The appellants Henry and Deluke do not deny the substance of these representations and promises as charged, but rather assert that they were made in good faith, with the honest belief that they were true, and upon a trial of the case, they reasserted their faith in the potentialities of the mining properties, contending that further development of the mines would result in a profitable mining venture. They now point to the undisputed fact that the money obtained by the sale of the stock (with exception of commissions to Deluke) was used in the development and operation of the mines; and that the mines were operated efficiently and economically, and for the best interests of the investors. In other words, they interposed the defense of good faith and honest belief in the representations and promises made.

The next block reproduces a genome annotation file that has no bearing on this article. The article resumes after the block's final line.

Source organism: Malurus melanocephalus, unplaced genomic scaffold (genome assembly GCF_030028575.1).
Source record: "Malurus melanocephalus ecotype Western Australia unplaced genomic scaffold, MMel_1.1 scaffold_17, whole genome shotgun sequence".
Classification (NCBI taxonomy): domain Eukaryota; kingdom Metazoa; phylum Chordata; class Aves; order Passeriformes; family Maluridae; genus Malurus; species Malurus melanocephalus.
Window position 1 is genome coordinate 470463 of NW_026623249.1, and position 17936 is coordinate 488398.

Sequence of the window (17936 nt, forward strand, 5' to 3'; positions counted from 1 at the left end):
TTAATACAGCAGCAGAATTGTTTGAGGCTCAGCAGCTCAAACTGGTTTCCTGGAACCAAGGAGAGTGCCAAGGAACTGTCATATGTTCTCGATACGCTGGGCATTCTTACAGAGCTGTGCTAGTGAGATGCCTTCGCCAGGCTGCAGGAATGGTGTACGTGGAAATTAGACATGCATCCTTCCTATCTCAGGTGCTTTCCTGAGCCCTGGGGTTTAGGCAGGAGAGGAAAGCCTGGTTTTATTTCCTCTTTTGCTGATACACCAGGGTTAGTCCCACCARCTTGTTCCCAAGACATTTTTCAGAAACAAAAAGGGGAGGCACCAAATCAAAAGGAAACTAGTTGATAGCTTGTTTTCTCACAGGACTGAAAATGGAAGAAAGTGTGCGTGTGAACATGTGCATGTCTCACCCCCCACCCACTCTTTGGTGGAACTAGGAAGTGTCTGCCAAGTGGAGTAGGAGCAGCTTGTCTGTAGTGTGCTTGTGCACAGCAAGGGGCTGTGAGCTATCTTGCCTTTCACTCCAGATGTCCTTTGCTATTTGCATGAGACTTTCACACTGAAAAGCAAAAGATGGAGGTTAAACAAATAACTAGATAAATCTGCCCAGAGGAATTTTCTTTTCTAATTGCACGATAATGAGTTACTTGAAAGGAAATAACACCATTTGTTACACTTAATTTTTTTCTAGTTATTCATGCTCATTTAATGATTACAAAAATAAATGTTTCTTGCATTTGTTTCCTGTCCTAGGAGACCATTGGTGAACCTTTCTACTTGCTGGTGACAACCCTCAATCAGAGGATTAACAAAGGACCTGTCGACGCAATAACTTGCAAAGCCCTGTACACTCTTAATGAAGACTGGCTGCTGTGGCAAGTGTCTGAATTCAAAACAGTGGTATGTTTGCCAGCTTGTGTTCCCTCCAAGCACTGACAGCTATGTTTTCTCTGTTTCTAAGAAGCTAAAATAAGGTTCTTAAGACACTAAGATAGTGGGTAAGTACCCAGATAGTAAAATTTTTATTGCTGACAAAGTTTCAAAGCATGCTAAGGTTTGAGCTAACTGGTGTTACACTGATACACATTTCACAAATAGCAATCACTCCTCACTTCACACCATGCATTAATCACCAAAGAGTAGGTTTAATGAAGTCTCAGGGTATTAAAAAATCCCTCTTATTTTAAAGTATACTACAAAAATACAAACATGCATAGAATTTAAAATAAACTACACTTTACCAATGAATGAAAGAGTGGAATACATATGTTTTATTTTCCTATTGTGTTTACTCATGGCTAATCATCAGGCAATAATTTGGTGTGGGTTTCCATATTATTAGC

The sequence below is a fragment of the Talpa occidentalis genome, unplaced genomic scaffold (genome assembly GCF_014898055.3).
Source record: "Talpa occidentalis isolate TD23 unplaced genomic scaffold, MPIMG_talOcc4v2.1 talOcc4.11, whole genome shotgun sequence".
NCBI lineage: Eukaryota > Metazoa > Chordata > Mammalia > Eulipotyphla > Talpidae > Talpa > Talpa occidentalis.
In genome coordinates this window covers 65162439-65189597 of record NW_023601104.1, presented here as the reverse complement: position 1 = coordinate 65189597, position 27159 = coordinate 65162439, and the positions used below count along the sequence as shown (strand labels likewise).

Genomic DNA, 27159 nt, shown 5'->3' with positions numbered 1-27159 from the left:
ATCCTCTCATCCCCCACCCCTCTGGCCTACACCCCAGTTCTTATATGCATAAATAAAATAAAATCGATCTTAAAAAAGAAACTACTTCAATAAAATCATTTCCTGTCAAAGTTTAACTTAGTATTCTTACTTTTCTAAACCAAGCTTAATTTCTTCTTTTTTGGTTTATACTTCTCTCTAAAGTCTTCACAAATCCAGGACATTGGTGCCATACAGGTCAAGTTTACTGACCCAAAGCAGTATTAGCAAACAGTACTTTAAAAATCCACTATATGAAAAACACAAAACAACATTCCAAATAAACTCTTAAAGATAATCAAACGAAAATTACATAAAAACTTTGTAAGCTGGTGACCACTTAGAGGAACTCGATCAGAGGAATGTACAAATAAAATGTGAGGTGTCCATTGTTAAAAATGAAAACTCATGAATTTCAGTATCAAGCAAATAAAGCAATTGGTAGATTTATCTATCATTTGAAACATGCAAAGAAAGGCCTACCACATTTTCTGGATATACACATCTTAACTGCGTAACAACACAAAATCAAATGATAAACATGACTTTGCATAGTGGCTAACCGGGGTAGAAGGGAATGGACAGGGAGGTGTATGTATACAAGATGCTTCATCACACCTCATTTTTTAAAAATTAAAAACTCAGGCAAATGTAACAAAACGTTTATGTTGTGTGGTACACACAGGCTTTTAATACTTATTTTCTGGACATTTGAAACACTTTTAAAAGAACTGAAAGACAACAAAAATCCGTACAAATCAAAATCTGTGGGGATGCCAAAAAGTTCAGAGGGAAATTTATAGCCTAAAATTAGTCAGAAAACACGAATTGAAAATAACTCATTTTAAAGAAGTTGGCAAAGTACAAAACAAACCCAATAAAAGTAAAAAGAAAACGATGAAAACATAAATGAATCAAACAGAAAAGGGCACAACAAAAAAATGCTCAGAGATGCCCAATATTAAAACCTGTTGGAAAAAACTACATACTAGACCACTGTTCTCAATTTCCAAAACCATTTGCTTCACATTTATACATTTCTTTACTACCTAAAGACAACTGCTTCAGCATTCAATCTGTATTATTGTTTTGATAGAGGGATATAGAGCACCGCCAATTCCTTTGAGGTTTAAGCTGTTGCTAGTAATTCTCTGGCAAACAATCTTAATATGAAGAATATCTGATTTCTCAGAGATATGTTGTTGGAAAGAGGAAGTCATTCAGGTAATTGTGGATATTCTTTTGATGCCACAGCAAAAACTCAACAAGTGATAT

Appellant Estep denies that there was a fraudulent scheme or conspiracy, but if so, he contends that he was never a party to it, or a conscious participator therein. He contends that his interest was solely for the welfare of his Church and its membership, and whatever he did to encourage the sale of the stock was ...